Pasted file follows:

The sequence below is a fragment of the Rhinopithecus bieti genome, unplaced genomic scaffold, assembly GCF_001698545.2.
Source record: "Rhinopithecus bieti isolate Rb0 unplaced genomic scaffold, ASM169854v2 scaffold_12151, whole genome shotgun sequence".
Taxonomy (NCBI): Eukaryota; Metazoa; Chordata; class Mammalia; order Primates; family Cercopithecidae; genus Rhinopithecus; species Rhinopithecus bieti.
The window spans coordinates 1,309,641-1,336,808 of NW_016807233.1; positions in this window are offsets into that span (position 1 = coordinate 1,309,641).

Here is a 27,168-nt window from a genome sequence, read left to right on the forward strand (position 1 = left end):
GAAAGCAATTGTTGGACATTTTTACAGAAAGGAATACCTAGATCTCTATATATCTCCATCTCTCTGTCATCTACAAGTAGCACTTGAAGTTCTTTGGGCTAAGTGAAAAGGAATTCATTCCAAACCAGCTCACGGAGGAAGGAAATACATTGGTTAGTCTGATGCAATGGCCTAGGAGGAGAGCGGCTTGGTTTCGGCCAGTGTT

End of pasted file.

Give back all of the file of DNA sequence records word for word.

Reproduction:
The sequence below is a fragment of the Rhinopithecus bieti genome, unplaced genomic scaffold, assembly GCF_001698545.2.
Source record: "Rhinopithecus bieti isolate Rb0 unplaced genomic scaffold, ASM169854v2 scaffold_12151, whole genome shotgun sequence".
Taxonomy (NCBI): Eukaryota; Metazoa; Chordata; class Mammalia; order Primates; family Cercopithecidae; genus Rhinopithecus; species Rhinopithecus bieti.
The window spans coordinates 1,309,641-1,336,808 of NW_016807233.1; positions in this window are offsets into that span (position 1 = coordinate 1,309,641).

Here is a 27,168-nt window from a genome sequence, read left to right on the forward strand (position 1 = left end):
GAAAGCAATTGTTGGACATTTTTACAGAAAGGAATACCTAGATCTCTATATATCTCCATCTCTCTGTCATCTACAAGTAGCACTTGAAGTTCTTTGGGCTAAGTGAAAAGGAATTCATTCCAAACCAGCTCACGGAGGAAGGAAATACATTGGTTAGTCTGATGCAATGGCCTAGGAGGAGAGCGGCTTGGTTTCGGCCAGTGTT